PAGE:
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Summary:

For past few days there is a big debate has exploded over on Apple Matters, about Media Center and Front Row. Thomas Hawk who is an unabashed Windows Media Center Fanboy takes Mac-faithful to task and writes, “Yes, they created a product for the legions of […]

For past few days there is a big debate has exploded over on Apple Matters, about Media Center and Front Row. Thomas Hawk who is an unabashed Windows Media Center Fanboy takes Mac-faithful to task and writes, “Yes, they created a product for the legions of Apple fanboys to blindly buy, but the smart consumer is better capable of doing a comparison than Jobs might give them credit for.?” Today Charlie Owen, one of the members of Windows XP Media Center development team has joined the debate on his blog, and writes..

Steve Jobs comparing the Apple remote control with the Media Center remote control was nothing but sheer marketing brilliance. It’s totally not about which remote control is better. Not at all. By making this comparison, Steve Jobs gave the illusion the two products were on equal footing EXCEPT for the remote.

As the debate continues, I would like to chime in with a few things….

What Steve Jobs has done, and what Microsoft has not done. I have a HP Media Center at home, and I have spent countless weekends trying to make the beast work with the Comcast set-top box. The biggest problem is the smallest feature really – the damn IR Blaster – refuses to play nice. It fails every single time. I have done my darnest, but nothing. That my friends is the critical point – that ease of use is what Microsoft did not think about. I like the Media Center interface – its pretty much the best UI Microsoft has been able to come-up with despite their blue-and-green restrictions. (I thought that it would kill TiVo, but boy was I wrong. TiVo did it themselves!)

I have left the box in the A/V system, hooked it up to a Olevia 32 inch LCD TV via DVI interface and I use it to check out cool stuff available via the Media Center services. I am using all its features except the PVR. There were same IR issues with TiVo as well. This part of the set-up was painless and a no brainer. I think this is where Microsoft lost the plot, and did too much with the platform, which was truly made for early-early adopters. They should have seeded the market with a simpler product. They could have convinced a lot of people to start using their platform, because it was a virgin market they could have simply owned. Microsoft in my opinion, overreached.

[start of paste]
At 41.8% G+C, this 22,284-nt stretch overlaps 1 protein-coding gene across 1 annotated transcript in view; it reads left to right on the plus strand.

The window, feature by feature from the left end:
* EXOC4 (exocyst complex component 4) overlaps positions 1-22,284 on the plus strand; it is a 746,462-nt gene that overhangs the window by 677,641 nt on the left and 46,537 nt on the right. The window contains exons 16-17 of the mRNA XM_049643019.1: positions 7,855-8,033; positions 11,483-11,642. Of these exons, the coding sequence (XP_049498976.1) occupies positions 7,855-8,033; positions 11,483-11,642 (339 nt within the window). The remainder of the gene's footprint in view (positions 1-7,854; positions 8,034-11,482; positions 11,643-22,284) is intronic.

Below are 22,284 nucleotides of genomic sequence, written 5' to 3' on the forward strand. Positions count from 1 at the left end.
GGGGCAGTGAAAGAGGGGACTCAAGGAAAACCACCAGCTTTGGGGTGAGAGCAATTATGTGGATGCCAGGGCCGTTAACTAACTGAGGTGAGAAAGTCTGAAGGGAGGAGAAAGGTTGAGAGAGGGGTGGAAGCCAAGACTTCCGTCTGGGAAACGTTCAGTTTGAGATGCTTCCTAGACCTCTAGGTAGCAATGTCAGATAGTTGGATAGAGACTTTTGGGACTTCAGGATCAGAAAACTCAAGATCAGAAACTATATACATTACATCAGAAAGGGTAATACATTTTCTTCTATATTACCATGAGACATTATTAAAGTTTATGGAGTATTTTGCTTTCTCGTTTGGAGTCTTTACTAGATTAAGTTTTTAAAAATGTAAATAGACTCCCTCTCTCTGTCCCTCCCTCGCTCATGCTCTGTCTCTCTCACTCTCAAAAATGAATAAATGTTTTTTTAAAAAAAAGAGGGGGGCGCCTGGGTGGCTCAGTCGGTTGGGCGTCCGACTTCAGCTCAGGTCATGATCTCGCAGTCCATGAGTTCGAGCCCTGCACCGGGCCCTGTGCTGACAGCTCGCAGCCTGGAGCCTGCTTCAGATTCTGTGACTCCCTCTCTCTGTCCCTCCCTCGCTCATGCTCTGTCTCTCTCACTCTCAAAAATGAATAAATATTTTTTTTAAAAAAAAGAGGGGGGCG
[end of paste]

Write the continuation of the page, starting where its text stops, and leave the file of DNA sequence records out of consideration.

front rowApple’s iPod success shows that its not being the first, or being the one with the greatest number of features that translates into market share. Instead it is helping millions of consumers ease into the digital lifestyle that is the key. Front Row is exactly that: It is simple, and eases you into this whole convergence thing. I am pretty sure they will add more features in coming months to this software. It is actually a very clever move on Apple’s part. It is clearly a placeholder, and a move that shows, they are throwing their hat in the ring. They are betting that in next 12-to-24 months the downloadable video market is going to gain strength, and they want people to think about the FrontRow as an option as well. By the time Broadband-over-Video market takes off (my guess is towards end of 2006), Apple will have a more complete offering.

MCESo what should Microsoft do? Two things. First release a Media Center XP Lite. Free. Basically help turn most of the newer PCs into simple devices for aggregating photos, watching DVDs, streaming music and playing back downloadable videos. They have the PC market share to make this happen. I think as Video over Broadband (or TV-over-IP) takes off, Media Center XP should shine, as it has support of many of the newer services like MTV Overdrive and BrightCove. Secondly, they should buy Akimbo. Use Akimbo’s content relationships and thus enhancing the value of their platform. If Microsoft sticks to “less is more” principle, then they could go toe-to-toe with Apple in this market.

PS: If you have a Media Center related plug-in/service, do let me know. I would love to review it!

  1. A media center lite would rock !

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  2. Apple’s move also has other options, namely wii-fi 80211.n. Although I believe Jobs will introduce the first Intel product covering this area better than the iMac in January, 80211.n will allow streaming of content to multiple devices from a “server”. This alone doesn’t address issues discussed in the article; but you will see another step in Apple’s direction soof with a Yonah processor IMHO.

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  3. Making Meaning – The Next Big Thing

    On a recent post titled Microsoft Media Center vs. Apple FrontRow, Om Malik said:

    “its not being the first, or being the
    one with the greatest number of features
    that translates into market share. Instead
    it is helping millions of consumers ease

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  4. One thing I’m not entirely clear on yet, is the Apple Remote Infrared, Bluetooth, or something else? If it’s any kind of RF, that’d be great, because it frees you from having your machine physically located in the same room as the TV. Linkage anyone?